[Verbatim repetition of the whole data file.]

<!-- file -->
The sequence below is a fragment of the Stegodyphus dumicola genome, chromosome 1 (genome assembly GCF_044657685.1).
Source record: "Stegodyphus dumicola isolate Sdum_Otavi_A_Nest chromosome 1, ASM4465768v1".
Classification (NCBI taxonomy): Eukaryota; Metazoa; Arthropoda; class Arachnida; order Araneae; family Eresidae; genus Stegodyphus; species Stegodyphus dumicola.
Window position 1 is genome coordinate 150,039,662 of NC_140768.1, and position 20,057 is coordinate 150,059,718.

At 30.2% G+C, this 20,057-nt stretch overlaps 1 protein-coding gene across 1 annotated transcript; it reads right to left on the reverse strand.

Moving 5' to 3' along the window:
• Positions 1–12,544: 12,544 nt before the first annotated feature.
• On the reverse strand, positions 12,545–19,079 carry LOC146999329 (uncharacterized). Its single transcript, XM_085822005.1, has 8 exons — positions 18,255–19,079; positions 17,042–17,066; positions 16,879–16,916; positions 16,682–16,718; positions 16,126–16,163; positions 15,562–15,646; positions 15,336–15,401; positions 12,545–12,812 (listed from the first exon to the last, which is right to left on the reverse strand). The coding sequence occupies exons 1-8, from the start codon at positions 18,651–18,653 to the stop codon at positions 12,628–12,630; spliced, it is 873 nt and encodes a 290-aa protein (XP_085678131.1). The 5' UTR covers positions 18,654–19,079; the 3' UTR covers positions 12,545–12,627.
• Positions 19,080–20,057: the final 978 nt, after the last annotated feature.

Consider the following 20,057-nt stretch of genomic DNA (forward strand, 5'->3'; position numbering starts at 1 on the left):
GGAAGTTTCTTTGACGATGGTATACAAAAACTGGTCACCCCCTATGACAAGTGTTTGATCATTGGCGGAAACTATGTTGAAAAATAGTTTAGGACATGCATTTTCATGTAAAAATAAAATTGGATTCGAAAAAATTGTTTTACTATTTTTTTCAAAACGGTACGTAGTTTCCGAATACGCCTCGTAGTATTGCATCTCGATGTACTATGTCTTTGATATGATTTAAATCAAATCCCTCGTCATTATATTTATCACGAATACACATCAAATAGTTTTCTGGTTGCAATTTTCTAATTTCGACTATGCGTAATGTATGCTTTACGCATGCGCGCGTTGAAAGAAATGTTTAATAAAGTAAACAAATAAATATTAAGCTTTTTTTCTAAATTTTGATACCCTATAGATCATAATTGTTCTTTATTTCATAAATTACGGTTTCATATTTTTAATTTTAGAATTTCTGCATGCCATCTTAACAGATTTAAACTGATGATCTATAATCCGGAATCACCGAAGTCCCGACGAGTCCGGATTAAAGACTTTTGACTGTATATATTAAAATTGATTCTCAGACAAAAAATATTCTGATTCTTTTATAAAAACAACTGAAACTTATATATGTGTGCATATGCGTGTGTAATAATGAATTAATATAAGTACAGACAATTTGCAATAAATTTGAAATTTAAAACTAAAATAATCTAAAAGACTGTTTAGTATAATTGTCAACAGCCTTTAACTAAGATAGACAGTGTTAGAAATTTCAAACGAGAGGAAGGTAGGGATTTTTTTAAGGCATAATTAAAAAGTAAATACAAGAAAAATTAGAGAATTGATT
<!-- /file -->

The sequence below is a fragment of the Stegodyphus dumicola genome, chromosome 1 (genome assembly GCF_044657685.1).
Source record: "Stegodyphus dumicola isolate Sdum_Otavi_A_Nest chromosome 1, ASM4465768v1".
Classification (NCBI taxonomy): Eukaryota; Metazoa; Arthropoda; class Arachnida; order Araneae; family Eresidae; genus Stegodyphus; species Stegodyphus dumicola.
Window position 1 is genome coordinate 150,039,662 of NC_140768.1, and position 20,057 is coordinate 150,059,718.

At 30.2% G+C, this 20,057-nt stretch overlaps 1 protein-coding gene across 1 annotated transcript; it reads right to left on the reverse strand.

Moving 5' to 3' along the window:
• Positions 1–12,544: 12,544 nt before the first annotated feature.
• On the reverse strand, positions 12,545–19,079 carry LOC146999329 (uncharacterized). Its single transcript, XM_085822005.1, has 8 exons — positions 18,255–19,079; positions 17,042–17,066; positions 16,879–16,916; positions 16,682–16,718; positions 16,126–16,163; positions 15,562–15,646; positions 15,336–15,401; positions 12,545–12,812 (listed from the first exon to the last, which is right to left on the reverse strand). The coding sequence occupies exons 1-8, from the start codon at positions 18,651–18,653 to the stop codon at positions 12,628–12,630; spliced, it is 873 nt and encodes a 290-aa protein (XP_085678131.1). The 5' UTR covers positions 18,654–19,079; the 3' UTR covers positions 12,545–12,627.
• Positions 19,080–20,057: the final 978 nt, after the last annotated feature.

Consider the following 20,057-nt stretch of genomic DNA (forward strand, 5'->3'; position numbering starts at 1 on the left):
GGAAGTTTCTTTGACGATGGTATACAAAAACTGGTCACCCCCTATGACAAGTGTTTGATCATTGGCGGAAACTATGTTGAAAAATAGTTTAGGACATGCATTTTCATGTAAAAATAAAATTGGATTCGAAAAAATTGTTTTACTATTTTTTTCAAAACGGTACGTAGTTTCCGAATACGCCTCGTAGTATTGCATCTCGATGTACTATGTCTTTGATATGATTTAAATCAAATCCCTCGTCATTATATTTATCACGAATACACATCAAATAGTTTTCTGGTTGCAATTTTCTAATTTCGACTATGCGTAATGTATGCTTTACGCATGCGCGCGTTGAAAGAAATGTTTAATAAAGTAAACAAATAAATATTAAGCTTTTTTTCTAAATTTTGATACCCTATAGATCATAATTGTTCTTTATTTCATAAATTACGGTTTCATATTTTTAATTTTAGAATTTCTGCATGCCATCTTAACAGATTTAAACTGATGATCTATAATCCGGAATCACCGAAGTCCCGACGAGTCCGGATTAAAGACTTTTGACTGTATATATTAAAATTGATTCTCAGACAAAAAATATTCTGATTCTTTTATAAAAACAACTGAAACTTATATATGTGTGCATATGCGTGTGTAATAATGAATTAATATAAGTACAGACAATTTGCAATAAATTTGAAATTTAAAACTAAAATAATCTAAAAGACTGTTTAGTATAATTGTCAACAGCCTTTAACTAAGATAGACAGTGTTAGAAATTTCAAACGAGAGGAAGGTAGGGATTTTTTTAAGGCATAATTAAAAAGTAAATACAAGAAAAATTAGAGAATTGATT